Growing the concrete jungle

If the new, improved Convention Center turns out to be not to your liking, don't blame Peter Steinbrueck. The City Council's lone architect brought back memories of former council member Charlie Chong in showing up on the losing end of a long series of votes.

At an April 2 meeting, Peter unsuccessfully attempted to: narrow the proposed truck bridge over Pike Street (by a vote of 7-2); narrow an accompanying pedestrian bridge (6-3); shrink the arched glass canopy above the two bridges (5-4); scale down a portion of the center over Eighth Avenue (7-2); and provide an additional $405,000 in mitigation funds to neighborhood nonprofit organizations (7-2). Although Nick Licata joined Steinbrueck on all these votes, he at least showed some legislative panache by later voting in favor of several provisions he had previously tried to amend; Peter just said "no."

On the other hand, the council did vote to make the Convention Center folks wash the windows on that humongous glass arch from time to time. That'll keep 'em in line.

A few observations: Why must everyone call the glass arch a "galleria"? Not only is that non-word commonly used to refer to an atrium space, it's the actual name of the Convention Center's existing atrium-style retail/office area. And wasn't it this columnist who predicted the center backers would get most everything they wanted for an extra million in mitigation money?

OK, it only cost 'em $480,000 extra, but Mondays are half-price days at City Hall.

Skeptics in the house

A Seattle citizens committee formed to review public/private partnerships had some unusual guest speakers last Thursday: a panel of admitted critics of the practice.

Although the committee's own membership includes a couple of known doubters (Civic Foundation administrator Brian Livingston and activist Dan Norton, a leader of the opposition to reopening Pine Street), all the guest speakers thus far have been public/private partnership experts intent on helping the city create guidelines for future dealmaking.

Attorney Rick Aramburu, a critic of the city's Nordstrom parking garage deal, notes that subsidizing any private business could create jobs. Any deal with public money should be held to a higher standard, he says. "There needs to be a hard set of demonstrable public benefits."

Chris Van Dyk, leader of ballot box battles against new stadiums for the Mariners and Seahawks, told the committee that recent Supreme Court decisions have removed any hope of legal recourse for public/private partnership opponents. Legally, the city doesn't have to get a good deal; "the simple statement by a legislative body that there is [any] public benefit is good enough," he noted.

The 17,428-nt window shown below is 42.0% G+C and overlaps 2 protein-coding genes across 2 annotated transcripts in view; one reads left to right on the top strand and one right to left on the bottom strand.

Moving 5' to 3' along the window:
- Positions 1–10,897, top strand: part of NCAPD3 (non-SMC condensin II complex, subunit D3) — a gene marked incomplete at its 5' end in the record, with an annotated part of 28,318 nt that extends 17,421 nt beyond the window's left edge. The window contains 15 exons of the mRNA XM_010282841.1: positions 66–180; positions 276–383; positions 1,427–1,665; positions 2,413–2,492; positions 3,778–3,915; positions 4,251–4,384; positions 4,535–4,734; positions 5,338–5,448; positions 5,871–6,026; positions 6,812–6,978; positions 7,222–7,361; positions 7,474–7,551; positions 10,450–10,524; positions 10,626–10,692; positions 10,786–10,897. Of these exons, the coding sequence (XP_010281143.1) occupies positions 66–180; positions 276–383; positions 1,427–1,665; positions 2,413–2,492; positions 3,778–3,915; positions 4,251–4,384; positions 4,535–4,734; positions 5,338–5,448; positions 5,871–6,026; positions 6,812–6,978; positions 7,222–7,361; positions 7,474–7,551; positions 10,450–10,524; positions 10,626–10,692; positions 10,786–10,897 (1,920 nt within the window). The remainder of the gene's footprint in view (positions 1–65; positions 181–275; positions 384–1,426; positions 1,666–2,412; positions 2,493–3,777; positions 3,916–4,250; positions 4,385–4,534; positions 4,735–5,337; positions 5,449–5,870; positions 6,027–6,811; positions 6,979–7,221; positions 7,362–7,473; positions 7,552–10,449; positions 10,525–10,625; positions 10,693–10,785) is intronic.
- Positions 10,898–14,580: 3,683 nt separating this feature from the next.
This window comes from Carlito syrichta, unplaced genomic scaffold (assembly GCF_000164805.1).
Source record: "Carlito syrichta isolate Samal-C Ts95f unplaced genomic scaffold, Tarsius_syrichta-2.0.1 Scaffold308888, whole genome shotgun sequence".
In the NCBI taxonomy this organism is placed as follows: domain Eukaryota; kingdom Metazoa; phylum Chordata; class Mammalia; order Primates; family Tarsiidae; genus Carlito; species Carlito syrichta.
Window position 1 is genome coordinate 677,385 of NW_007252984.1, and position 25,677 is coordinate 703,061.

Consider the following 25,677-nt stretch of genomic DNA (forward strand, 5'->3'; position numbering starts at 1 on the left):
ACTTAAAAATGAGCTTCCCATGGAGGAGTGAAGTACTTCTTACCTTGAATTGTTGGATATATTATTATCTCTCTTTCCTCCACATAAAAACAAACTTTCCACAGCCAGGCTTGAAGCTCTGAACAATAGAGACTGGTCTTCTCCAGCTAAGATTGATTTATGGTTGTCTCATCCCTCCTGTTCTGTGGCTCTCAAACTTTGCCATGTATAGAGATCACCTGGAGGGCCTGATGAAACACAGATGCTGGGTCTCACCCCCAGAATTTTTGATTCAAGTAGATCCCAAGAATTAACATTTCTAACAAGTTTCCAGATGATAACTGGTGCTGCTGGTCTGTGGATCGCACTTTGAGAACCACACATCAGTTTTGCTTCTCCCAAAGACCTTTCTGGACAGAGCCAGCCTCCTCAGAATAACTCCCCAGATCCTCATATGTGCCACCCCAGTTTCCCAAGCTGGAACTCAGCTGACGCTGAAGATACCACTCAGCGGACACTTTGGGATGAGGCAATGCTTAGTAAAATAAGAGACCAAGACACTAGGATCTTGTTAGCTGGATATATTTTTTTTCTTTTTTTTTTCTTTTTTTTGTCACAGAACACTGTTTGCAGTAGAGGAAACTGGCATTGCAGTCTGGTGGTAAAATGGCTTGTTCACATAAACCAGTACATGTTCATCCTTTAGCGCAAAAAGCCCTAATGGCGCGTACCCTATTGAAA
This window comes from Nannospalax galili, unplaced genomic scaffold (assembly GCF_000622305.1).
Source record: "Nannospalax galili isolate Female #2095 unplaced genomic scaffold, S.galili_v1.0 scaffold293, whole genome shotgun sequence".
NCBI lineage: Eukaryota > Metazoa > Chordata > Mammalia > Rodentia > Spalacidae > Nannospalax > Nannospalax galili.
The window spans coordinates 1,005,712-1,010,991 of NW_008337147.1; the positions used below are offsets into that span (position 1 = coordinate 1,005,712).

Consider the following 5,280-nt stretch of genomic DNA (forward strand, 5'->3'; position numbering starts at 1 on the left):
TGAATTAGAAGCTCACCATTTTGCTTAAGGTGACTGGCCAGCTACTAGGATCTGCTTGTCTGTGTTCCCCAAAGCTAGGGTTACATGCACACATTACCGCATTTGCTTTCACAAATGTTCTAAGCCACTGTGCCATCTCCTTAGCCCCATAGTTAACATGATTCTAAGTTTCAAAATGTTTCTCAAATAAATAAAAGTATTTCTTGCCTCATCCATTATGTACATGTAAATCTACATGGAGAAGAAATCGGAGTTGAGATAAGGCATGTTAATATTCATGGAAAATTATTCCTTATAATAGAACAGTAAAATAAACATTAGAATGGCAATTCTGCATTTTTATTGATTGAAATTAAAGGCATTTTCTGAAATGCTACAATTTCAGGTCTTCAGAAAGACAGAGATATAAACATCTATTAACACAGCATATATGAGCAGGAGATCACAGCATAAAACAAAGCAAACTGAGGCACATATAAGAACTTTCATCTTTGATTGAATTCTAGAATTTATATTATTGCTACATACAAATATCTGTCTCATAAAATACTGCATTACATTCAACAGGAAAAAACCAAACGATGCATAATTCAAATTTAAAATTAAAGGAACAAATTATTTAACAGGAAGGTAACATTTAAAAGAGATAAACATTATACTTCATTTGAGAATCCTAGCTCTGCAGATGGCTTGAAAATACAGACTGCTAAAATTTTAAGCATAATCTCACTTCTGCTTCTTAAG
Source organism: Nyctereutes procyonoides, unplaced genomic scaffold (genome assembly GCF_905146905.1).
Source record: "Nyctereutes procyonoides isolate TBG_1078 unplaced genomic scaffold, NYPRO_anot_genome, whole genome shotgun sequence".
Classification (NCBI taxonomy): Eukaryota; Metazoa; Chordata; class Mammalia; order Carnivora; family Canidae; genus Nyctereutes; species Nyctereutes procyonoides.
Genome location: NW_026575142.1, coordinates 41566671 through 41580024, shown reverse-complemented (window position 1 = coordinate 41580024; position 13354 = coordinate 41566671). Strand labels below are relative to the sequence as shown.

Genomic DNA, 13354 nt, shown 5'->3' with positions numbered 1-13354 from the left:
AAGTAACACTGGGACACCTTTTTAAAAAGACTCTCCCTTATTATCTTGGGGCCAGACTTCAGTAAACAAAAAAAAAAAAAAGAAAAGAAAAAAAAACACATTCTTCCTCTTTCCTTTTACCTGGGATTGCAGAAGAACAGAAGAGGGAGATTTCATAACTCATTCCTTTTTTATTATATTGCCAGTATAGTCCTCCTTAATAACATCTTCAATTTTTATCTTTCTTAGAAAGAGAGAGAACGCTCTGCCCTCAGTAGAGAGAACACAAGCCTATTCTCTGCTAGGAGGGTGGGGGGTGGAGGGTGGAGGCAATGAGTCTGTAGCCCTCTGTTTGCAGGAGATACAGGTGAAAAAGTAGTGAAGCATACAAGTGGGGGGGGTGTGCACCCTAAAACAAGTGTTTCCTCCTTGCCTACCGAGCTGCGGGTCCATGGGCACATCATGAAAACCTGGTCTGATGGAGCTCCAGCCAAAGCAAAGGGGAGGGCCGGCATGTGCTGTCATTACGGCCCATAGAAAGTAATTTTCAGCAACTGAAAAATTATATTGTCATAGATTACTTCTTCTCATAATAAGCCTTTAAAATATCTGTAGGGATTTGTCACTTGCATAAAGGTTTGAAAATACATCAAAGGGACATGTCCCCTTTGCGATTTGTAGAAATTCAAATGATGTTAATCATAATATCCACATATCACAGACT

All of which seems to indicate that the only logical place to provide oversight is early in the process, before city officials sign on the dotted line. The public/private partnership committee will draft its recommendations at two May meetings and present them to the City Council in early June.

Sharing the wealth

A few economic facts of life for the coming campaign. According to the Seattle City Clerk's office, the Seattle Progressive Coalition has $148 in its campaign kitty, while the state's Realtors have $327,000 in their candidates fund and $56,675 in their issues fund.

Bill's skank account

As long as we're talking about donations, a check of the Federal Elections Commission Web site shows that Washington residents were the 18th-most-generous state in donating money to President Clinton's $3.7 million-and-counting legal defense fund.

Among the 910 Washington state givers were a few notables, including actor Tom Skerritt ($200) and Seattle Weekly editor Knute Berger ($75). In the contrasts department, Stimson Bullitt gave $3,000, Dorothy Bullitt just $45. Oh, and Wenatchee's James Bush gave five bucks, while the checkbook of Seattle's James Bush never left the drawer.

Council: Cheryl's in

Former council member Cheryl Chow wants to change her title to "future council member." The candidate and some 500 of her closest friends filled the Westin Hotel's Grand Ballroom in the early morning hours of April 8 for a campaign kickoff. The highlight was the formal flag salute: To the surprise of no one, temporary elementary school principal Cheryl managed to organize a color guard during her few months at McGilvra Elementary. (If she'd had a year there, she'd have all the kids marching in formation.)

Chow's speech focused on a need for more quality "community play spaces," such as parks, playgrounds, and community centers, and a focus on meeting the needs of children. "We can build a city where children don't just survive—they succeed," she said, adding, "I'm not pushy, but I'm persistent, and I like to get things done."

Alas, poor Pansy

The importance of effective signage was illustrated by council president Sue Donaldson at a recent council briefings meeting. During a discussion of chemical use by the Seattle Parks Department, Donaldson related the story of how her then-4-year-old daughter took her guinea pig for a romp on a park lawn, only to have the critter expire from ingesting pesticide-tainted grass. "If there had been a sign saying, 'Please, no grazing guinea pigs,'" she said, "we would still have Pansy at our house."

Cash only, please

A scary headline on a story posted March 31 on the Seattle Times Web site turned out to be one word short. The headline: "Planned developments prompt Issaquah's deal to buy Seattle." The missing last word: "water."

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